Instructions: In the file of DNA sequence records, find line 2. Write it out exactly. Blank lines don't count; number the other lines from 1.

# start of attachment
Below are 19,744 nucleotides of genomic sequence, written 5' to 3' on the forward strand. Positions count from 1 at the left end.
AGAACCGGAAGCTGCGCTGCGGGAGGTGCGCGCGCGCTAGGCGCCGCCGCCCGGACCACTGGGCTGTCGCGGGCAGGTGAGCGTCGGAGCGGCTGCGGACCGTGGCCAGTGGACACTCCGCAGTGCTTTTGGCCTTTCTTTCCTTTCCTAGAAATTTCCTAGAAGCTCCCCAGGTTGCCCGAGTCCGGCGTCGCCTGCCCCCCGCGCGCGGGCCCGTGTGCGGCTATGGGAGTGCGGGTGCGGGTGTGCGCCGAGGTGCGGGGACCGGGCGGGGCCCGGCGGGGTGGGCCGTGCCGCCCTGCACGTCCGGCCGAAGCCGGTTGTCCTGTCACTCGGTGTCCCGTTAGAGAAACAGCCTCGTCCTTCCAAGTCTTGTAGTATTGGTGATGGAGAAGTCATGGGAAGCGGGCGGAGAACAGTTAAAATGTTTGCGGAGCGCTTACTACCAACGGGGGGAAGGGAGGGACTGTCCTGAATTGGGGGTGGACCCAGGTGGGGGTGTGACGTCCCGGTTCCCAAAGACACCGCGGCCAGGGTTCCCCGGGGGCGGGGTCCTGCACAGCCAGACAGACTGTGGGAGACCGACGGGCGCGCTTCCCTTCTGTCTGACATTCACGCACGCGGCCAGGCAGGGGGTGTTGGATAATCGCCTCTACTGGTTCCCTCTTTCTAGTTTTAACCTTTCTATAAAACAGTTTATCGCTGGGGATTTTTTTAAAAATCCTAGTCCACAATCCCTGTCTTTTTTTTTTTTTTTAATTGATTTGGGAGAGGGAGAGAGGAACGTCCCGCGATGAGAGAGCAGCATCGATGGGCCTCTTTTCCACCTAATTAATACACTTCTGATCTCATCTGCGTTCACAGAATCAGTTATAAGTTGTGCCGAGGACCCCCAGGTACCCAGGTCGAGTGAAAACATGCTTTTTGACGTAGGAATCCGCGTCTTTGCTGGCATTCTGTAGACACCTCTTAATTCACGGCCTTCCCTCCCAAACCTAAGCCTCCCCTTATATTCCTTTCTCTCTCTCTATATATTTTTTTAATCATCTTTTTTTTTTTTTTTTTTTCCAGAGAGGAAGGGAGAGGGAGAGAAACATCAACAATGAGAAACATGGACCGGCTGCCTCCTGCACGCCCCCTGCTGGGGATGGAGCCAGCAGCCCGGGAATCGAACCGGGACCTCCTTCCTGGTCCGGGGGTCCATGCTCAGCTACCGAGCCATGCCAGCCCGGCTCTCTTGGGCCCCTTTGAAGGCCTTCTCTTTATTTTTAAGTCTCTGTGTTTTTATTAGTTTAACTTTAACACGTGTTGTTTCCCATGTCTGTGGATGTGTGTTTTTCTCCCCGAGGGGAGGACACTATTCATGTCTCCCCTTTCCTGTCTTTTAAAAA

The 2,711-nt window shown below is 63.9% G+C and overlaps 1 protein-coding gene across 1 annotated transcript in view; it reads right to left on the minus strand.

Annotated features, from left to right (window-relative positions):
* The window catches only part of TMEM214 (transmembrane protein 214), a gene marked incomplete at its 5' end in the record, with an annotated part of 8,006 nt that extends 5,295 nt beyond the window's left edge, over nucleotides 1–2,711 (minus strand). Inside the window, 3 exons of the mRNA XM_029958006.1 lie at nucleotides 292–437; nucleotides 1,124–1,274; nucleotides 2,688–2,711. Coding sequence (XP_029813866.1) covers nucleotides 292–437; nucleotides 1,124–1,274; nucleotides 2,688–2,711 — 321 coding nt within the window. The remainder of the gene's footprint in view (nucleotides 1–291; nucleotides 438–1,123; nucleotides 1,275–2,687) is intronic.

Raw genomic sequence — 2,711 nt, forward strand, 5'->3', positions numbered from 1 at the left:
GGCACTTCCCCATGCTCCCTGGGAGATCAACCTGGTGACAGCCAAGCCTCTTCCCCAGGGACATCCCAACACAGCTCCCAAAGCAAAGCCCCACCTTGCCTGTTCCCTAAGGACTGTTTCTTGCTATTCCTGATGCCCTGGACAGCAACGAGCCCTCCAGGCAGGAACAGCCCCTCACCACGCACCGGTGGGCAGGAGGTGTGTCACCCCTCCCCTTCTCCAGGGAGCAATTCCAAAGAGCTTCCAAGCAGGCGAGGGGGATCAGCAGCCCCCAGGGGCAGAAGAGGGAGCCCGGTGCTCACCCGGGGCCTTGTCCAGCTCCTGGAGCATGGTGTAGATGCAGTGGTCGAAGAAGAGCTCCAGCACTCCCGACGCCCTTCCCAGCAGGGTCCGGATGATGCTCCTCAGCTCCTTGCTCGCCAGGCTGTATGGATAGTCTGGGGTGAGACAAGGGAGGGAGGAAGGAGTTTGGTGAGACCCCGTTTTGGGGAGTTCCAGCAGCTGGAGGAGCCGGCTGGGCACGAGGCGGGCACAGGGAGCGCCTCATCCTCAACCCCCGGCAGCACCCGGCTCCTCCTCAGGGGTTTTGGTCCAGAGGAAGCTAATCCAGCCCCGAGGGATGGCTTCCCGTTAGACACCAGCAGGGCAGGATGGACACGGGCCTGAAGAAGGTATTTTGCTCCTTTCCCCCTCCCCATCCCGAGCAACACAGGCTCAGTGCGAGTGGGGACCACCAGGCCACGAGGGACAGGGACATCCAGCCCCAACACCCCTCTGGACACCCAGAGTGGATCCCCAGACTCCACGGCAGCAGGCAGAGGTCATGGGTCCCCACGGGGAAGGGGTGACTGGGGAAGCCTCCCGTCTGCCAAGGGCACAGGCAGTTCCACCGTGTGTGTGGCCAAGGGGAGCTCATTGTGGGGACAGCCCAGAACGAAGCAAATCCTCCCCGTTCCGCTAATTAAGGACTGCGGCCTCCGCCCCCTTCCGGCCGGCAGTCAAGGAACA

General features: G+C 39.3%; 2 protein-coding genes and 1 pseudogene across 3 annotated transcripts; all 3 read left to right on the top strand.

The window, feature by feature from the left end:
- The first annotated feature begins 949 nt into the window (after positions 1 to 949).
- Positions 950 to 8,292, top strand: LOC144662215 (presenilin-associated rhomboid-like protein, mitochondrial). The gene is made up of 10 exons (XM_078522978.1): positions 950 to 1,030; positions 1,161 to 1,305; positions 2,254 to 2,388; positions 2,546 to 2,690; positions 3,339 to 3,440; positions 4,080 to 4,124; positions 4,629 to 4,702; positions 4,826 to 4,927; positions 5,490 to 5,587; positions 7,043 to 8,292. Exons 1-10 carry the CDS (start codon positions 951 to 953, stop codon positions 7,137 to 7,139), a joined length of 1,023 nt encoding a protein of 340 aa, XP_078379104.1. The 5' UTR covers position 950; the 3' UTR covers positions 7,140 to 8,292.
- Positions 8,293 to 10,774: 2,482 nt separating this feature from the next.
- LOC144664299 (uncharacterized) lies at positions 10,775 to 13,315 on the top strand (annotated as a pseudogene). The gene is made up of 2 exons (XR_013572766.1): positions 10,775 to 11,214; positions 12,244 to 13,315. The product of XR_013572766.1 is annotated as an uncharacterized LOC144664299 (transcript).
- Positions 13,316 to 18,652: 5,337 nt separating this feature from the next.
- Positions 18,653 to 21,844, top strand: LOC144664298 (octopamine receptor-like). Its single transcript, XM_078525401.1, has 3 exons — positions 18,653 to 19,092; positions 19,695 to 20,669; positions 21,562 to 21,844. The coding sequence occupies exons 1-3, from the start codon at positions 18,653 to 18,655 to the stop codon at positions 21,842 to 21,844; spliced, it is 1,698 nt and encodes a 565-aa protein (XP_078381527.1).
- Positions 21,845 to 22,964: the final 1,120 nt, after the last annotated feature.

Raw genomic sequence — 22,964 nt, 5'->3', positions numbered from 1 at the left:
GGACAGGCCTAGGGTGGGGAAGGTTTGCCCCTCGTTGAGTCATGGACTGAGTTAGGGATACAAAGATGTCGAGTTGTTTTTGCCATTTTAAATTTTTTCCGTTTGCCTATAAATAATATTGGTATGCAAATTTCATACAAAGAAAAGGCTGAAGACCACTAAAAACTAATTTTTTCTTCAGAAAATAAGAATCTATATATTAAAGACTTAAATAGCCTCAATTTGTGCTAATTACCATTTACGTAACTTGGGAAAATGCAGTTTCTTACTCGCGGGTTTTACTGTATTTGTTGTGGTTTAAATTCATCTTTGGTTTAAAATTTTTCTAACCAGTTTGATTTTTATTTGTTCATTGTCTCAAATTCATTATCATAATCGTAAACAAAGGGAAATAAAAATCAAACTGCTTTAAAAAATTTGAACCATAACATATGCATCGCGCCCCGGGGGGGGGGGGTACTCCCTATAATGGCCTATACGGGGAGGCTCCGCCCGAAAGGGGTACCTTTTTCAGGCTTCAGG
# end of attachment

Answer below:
AGAACCGGAAGCTGCGCTGCGGGAGGTGCGCGCGCGCTAGGCGCCGCCGCCCGGACCACTGGGCTGTCGCGGGCAGGTGAGCGTCGGAGCGGCTGCGGACCGTGGCCAGTGGACACTCCGCAGTGCTTTTGGCCTTTCTTTCCTTTCCTAGAAATTTCCTAGAAGCTCCCCAGGTTGCCCGAGTCCGGCGTCGCCTGCCCCCCGCGCGCGGGCCCGTGTGCGGCTATGGGAGTGCGGGTGCGGGTGTGCGCCGAGGTGCGGGGACCGGGCGGGGCCCGGCGGGGTGGGCCGTGCCGCCCTGCACGTCCGGCCGAAGCCGGTTGTCCTGTCACTCGGTGTCCCGTTAGAGAAACAGCCTCGTCCTTCCAAGTCTTGTAGTATTGGTGATGGAGAAGTCATGGGAAGCGGGCGGAGAACAGTTAAAATGTTTGCGGAGCGCTTACTACCAACGGGGGGAAGGGAGGGACTGTCCTGAATTGGGGGTGGACCCAGGTGGGGGTGTGACGTCCCGGTTCCCAAAGACACCGCGGCCAGGGTTCCCCGGGGGCGGGGTCCTGCACAGCCAGACAGACTGTGGGAGACCGACGGGCGCGCTTCCCTTCTGTCTGACATTCACGCACGCGGCCAGGCAGGGGGTGTTGGATAATCGCCTCTACTGGTTCCCTCTTTCTAGTTTTAACCTTTCTATAAAACAGTTTATCGCTGGGGATTTTTTTAAAAATCCTAGTCCACAATCCCTGTCTTTTTTTTTTTTTTTAATTGATTTGGGAGAGGGAGAGAGGAACGTCCCGCGATGAGAGAGCAGCATCGATGGGCCTCTTTTCCACCTAATTAATACACTTCTGATCTCATCTGCGTTCACAGAATCAGTTATAAGTTGTGCCGAGGACCCCCAGGTACCCAGGTCGAGTGAAAACATGCTTTTTGACGTAGGAATCCGCGTCTTTGCTGGCATTCTGTAGACACCTCTTAATTCACGGCCTTCCCTCCCAAACCTAAGCCTCCCCTTATATTCCTTTCTCTCTCTCTATATATTTTTTTAATCATCTTTTTTTTTTTTTTTTTTTCCAGAGAGGAAGGGAGAGGGAGAGAAACATCAACAATGAGAAACATGGACCGGCTGCCTCCTGCACGCCCCCTGCTGGGGATGGAGCCAGCAGCCCGGGAATCGAACCGGGACCTCCTTCCTGGTCCGGGGGTCCATGCTCAGCTACCGAGCCATGCCAGCCCGGCTCTCTTGGGCCCCTTTGAAGGCCTTCTCTTTATTTTTAAGTCTCTGTGTTTTTATTAGTTTAACTTTAACACGTGTTGTTTCCCATGTCTGTGGATGTGTGTTTTTCTCCCCGAGGGGAGGACACTATTCATGTCTCCCCTTTCCTGTCTTTTAAAAA